Ocean County Prepares An All Hazards Mitigation Plan [AUDIO]
You cannot predict a natural or man-made disaster, but Ocean County is in the process of reducing the potential damage from one.
This week and next, the Ocean County Office of Emergency Management (OEM) and Pennsylvania-based Engineering firm Michael Baker Jr. are hoping to get the public’s feedback on the potential hazards that every community faces in an effort to develop Ocean County’s Multi-Jurisdictional All Hazards Mitigation Plan.
In a flier inviting the public to two upcoming Stakeholder Meetings, officials describe the All Hazards Mitigation plan as a blueprint for reducing property damage and saving lives from the effects of future natural and human-made disasters.
Sara Bowen of Michael Baker, says the planning process involving residents, businesses, academia, as well as local, county, state and federal officials is key in identifying hazards unique to Ocean County.
“The focus is on what mitigation actions the municipalities and the residents and stakeholders want to take in the plan. So the research is really setting up for public input and municipal input.”
Bowen says they’ll also be doing a detailed risk assessment that looks at what happens as far as hazards in Ocean County.
She says it covers obvious hazards like flooding, wildfires, hurricanes and large tropical storms as well as tornadoes, earthquakes and winter storms. They’ll also be looking at man-made disasters like nuclear incidents, transportation incidents and even wide spread power outages.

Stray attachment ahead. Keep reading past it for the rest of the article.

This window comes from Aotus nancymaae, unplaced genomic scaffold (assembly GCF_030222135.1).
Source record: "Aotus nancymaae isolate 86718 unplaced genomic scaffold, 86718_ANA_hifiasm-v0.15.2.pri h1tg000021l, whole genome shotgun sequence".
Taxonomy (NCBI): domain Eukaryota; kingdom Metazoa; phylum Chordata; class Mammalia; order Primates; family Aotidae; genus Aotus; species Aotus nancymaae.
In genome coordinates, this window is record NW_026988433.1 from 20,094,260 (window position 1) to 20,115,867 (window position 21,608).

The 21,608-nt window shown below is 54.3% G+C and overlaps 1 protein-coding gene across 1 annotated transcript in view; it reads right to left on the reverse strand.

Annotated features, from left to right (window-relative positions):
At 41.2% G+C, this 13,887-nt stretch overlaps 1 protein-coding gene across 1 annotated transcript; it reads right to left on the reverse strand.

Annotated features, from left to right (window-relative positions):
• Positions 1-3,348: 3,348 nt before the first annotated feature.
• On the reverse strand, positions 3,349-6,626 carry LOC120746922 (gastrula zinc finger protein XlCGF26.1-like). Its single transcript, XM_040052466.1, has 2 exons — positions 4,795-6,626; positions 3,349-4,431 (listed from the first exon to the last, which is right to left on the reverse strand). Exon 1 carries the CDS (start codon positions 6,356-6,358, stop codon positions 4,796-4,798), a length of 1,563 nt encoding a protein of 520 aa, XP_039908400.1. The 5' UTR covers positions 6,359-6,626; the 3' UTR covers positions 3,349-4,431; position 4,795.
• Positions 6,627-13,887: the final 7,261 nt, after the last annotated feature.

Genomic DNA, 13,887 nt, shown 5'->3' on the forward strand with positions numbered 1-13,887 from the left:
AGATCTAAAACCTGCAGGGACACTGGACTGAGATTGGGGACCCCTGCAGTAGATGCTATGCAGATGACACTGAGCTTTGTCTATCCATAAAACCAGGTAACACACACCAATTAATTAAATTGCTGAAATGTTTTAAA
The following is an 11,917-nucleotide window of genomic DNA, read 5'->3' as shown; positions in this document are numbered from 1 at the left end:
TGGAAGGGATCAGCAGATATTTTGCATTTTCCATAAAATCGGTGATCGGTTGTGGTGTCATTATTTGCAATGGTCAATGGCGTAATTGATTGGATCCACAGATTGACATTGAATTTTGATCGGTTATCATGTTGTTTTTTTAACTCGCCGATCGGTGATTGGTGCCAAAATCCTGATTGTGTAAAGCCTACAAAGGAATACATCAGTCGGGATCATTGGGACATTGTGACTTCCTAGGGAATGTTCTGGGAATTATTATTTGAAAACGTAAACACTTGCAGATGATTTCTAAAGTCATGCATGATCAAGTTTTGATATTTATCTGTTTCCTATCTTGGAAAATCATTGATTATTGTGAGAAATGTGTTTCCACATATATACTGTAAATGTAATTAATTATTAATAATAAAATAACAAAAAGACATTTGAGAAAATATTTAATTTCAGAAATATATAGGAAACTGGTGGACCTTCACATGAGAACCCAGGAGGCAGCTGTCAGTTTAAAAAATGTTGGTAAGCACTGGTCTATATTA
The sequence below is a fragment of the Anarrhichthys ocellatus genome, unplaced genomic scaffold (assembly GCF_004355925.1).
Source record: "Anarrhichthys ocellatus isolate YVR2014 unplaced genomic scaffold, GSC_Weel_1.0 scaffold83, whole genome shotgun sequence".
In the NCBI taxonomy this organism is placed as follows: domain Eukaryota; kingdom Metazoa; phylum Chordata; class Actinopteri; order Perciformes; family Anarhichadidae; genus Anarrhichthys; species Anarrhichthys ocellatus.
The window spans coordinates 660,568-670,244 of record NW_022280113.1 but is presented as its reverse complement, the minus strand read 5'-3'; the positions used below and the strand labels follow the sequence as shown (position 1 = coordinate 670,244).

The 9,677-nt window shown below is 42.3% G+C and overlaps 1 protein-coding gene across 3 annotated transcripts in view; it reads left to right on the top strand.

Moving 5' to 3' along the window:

“The all hazards mitigation plan will have very specific recommendations that are developed in the mitigation strategy and there will be goals, objectives and actions and communities will sign up to elevate a series of houses, to get generators in order to operate emergency operation centers during storms, to think about relocating properties that are particularly vulnerable so that you don’t have facilities like nursing homes right in the middle of a flood plane and needing to evacuated during a storm,” Bowen said.
Superstorm Sandy wasn’t a catalyst for the mitigation plan, according to Bowen. However, she says the effects of Sandy will be factored into the plan’s development.
“Since the storm was so catastrophic for the county, it’s really obviously influenced our planning process. So we’re going to incorporate it into the work that we’re doing for an already required plan.”
Public & Stakeholder Meetings are being held on Tuesday, May 14th at the Ocean County Office of Emergency Management, located at the Robert J. Miller Air Park, Rt. 530 & Mule Rd., Berkeley Township, NJ. Another meeting is Scheduled for Monday, May 20th at the Ocean County Southern Service Center, 179 S. Main Street, Manahawkin, NJ 08050.
The meetings will run from 3:00 p.m. to 7:00 p.m. with Brief presentations at 4, 5 and 6 p.m.
Bowen also says a website will be used to collect comments, announce meetings and post draft documents.